Tanaka MTomita AYoshida Set al: Observation of the highly organized development of granule cells in rat cerebellar organotypic cultures. Brain Res 641:3193271994Brain Res 641:

56.

Turley EA: Hyaluronan and cell locomotion. Cancer Metastasis Rev 11:21301992Turley EA: Hyaluronan and cell locomotion. Cancer Metastasis Rev 11:

57.

Turley EABelch AJPoppema Set al: Expression and function of a receptor for hyaluronan-mediated motility on normal and malignant B lymphocytes. Blood 81:4464531993Blood 81:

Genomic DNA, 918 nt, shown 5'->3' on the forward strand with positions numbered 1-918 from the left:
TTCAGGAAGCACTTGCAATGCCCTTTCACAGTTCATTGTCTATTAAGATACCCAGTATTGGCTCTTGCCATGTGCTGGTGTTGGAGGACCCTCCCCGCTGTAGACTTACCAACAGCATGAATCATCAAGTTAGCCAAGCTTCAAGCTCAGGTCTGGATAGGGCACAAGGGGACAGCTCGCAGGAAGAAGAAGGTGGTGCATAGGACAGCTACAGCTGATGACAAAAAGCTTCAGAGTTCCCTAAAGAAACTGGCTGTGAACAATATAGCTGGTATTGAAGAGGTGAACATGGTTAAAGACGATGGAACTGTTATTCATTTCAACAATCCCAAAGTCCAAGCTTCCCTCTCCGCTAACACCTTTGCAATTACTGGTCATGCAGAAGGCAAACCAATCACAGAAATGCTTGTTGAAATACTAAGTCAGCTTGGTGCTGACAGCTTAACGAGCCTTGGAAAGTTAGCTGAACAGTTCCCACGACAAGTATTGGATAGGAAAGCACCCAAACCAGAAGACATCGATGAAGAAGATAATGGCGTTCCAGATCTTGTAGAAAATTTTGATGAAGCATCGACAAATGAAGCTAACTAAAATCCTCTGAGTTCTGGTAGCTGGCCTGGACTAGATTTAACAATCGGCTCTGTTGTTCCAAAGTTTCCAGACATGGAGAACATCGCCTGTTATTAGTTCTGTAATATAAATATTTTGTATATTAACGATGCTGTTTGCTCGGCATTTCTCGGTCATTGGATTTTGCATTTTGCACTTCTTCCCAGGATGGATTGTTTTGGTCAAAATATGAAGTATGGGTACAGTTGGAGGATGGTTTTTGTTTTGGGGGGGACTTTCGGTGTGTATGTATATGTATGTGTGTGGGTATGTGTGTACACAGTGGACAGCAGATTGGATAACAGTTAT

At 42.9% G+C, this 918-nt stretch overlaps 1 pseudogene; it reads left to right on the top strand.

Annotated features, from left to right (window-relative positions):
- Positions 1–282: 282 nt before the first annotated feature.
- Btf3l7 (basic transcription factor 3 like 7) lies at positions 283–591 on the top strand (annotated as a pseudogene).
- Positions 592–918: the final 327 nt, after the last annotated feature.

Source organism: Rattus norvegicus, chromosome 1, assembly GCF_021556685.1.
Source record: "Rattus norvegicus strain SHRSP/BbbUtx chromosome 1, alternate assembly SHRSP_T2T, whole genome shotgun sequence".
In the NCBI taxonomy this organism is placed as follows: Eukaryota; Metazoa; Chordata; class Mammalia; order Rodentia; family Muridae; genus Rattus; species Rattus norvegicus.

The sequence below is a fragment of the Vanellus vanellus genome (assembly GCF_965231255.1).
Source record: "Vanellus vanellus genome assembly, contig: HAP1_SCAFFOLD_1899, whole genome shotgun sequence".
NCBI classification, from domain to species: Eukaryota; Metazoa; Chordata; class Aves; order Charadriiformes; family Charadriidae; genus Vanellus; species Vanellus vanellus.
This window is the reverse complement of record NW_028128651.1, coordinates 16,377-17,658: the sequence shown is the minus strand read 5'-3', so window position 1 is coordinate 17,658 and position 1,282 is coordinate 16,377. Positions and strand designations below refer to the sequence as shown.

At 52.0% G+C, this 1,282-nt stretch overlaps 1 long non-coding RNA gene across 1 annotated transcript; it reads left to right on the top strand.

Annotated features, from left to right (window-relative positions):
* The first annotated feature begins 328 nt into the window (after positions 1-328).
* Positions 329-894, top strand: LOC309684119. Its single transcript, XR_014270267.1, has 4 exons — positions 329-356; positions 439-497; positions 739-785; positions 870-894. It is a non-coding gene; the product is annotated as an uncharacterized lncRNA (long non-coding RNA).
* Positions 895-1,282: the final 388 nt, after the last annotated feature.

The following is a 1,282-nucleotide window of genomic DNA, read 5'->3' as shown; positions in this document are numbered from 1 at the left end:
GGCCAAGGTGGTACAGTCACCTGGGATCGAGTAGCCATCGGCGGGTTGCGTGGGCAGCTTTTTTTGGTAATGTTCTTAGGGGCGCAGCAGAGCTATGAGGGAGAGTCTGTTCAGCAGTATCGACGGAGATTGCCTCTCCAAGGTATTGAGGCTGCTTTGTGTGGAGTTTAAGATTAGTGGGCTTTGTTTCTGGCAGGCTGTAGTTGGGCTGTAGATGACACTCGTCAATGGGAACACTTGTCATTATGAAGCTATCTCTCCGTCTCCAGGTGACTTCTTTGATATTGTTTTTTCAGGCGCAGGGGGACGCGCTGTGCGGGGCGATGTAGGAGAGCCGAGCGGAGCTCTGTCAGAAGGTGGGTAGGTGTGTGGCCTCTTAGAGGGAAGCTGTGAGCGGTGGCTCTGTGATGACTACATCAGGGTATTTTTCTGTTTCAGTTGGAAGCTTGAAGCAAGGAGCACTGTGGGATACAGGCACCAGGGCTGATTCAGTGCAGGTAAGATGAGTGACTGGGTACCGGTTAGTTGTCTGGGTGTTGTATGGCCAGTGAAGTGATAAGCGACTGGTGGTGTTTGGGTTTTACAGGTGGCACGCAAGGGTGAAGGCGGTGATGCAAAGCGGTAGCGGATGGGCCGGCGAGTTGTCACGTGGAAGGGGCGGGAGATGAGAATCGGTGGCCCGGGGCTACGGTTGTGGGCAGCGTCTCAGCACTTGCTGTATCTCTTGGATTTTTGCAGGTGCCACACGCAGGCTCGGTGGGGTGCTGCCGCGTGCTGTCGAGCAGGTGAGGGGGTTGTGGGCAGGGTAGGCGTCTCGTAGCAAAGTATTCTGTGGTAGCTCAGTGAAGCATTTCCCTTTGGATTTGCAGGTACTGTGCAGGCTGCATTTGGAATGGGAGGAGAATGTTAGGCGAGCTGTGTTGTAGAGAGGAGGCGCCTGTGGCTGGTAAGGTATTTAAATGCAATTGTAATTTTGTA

58.

Vukicevic SKleinman HKLuyten FPet al: Identification of multiple active growth factors in basement membrane Matrigel suggests caution in interpretation of cellular activity related to extracellular matrix components. Exp Cell Res 201:181992Exp Cell Res 201:

59.

Wu GYZou DJKoothan Tet al: Infection of frog neurons with vaccinia virus permits in vivo expression of foreign proteins. Neuron 14:6816841995Neuron 14:

60.

Zhuo LSun BZhang CLet al: Live astrocytes visualized by green fluorescent protein in transgenic mice. Dev Biol 187:36421997Dev Biol 187: